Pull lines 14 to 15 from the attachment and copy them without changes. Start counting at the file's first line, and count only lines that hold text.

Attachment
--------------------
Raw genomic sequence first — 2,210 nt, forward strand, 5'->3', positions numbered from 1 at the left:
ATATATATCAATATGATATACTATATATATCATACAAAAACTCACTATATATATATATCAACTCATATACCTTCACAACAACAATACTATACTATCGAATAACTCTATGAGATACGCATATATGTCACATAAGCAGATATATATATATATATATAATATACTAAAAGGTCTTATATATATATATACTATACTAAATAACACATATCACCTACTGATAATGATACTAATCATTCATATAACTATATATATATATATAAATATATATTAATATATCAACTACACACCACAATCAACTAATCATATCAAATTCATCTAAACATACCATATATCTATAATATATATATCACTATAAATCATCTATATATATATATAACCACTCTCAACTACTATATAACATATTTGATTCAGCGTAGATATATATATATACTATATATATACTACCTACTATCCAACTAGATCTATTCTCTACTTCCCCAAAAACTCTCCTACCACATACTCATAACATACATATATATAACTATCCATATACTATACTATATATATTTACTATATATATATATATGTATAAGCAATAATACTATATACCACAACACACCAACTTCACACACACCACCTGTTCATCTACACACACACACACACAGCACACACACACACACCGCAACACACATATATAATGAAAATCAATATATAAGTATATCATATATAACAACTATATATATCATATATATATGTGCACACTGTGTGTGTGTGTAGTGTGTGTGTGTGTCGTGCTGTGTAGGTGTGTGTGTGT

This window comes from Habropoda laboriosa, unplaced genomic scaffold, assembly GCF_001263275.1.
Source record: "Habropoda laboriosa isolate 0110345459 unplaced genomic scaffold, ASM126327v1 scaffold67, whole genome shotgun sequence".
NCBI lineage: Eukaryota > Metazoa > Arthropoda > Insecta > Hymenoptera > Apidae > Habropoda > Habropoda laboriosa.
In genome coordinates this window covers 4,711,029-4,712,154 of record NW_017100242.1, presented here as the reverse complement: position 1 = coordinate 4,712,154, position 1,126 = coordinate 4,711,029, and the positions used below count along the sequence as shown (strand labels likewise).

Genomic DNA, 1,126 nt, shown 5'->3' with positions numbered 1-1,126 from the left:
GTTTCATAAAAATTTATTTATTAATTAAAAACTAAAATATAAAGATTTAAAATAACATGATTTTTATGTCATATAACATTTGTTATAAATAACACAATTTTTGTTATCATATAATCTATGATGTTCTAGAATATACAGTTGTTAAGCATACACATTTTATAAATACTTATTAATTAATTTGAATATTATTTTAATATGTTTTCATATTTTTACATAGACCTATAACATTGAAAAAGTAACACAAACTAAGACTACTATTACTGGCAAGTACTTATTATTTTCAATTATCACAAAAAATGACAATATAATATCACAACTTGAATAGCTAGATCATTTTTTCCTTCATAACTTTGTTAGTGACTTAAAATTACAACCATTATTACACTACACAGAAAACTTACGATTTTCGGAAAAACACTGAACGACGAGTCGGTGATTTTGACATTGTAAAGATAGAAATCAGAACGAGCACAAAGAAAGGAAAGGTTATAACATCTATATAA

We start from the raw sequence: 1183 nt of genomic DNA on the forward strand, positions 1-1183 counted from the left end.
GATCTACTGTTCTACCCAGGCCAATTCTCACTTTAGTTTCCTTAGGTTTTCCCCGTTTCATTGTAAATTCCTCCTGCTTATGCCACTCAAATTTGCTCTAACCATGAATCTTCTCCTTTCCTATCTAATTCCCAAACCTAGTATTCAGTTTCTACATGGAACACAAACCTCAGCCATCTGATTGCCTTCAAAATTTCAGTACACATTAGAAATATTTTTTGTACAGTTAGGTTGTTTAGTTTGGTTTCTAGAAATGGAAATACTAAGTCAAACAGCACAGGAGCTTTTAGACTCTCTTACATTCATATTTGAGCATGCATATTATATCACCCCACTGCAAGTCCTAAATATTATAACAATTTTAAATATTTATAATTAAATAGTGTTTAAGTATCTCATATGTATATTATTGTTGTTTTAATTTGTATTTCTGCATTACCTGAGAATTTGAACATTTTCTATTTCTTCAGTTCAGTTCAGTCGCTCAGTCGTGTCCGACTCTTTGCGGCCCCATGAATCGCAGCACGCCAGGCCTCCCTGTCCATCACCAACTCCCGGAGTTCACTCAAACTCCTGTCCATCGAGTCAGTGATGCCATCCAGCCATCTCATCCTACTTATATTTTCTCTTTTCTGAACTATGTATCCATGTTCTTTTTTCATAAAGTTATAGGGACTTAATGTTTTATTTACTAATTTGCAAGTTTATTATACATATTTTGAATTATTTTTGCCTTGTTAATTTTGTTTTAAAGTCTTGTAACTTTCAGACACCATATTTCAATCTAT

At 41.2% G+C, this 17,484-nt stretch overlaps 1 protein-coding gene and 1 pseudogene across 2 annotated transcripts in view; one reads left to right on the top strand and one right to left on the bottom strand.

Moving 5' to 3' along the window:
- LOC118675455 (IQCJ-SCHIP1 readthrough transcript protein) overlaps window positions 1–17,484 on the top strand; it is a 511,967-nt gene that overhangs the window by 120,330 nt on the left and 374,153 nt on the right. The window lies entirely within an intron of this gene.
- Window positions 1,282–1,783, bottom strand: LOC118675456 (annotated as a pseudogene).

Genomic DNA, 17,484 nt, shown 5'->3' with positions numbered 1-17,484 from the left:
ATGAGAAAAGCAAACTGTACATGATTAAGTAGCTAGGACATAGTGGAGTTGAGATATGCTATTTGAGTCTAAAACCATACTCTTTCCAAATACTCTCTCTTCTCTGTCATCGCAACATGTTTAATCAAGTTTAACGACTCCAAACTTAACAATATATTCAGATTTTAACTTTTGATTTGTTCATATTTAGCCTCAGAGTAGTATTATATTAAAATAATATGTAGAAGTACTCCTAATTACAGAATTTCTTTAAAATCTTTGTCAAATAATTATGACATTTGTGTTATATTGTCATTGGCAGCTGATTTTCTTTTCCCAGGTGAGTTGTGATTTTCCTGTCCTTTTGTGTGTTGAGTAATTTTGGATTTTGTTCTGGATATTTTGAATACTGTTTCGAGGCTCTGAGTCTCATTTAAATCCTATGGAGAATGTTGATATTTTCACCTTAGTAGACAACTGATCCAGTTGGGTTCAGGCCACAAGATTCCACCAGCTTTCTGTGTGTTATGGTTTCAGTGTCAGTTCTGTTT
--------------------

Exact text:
- Window positions 1,282–1,783, bottom strand: LOC118675456 (annotated as a pseudogene).

Genomic DNA, 17,484 nt, shown 5'->3' with positions numbered 1-17,484 from the left: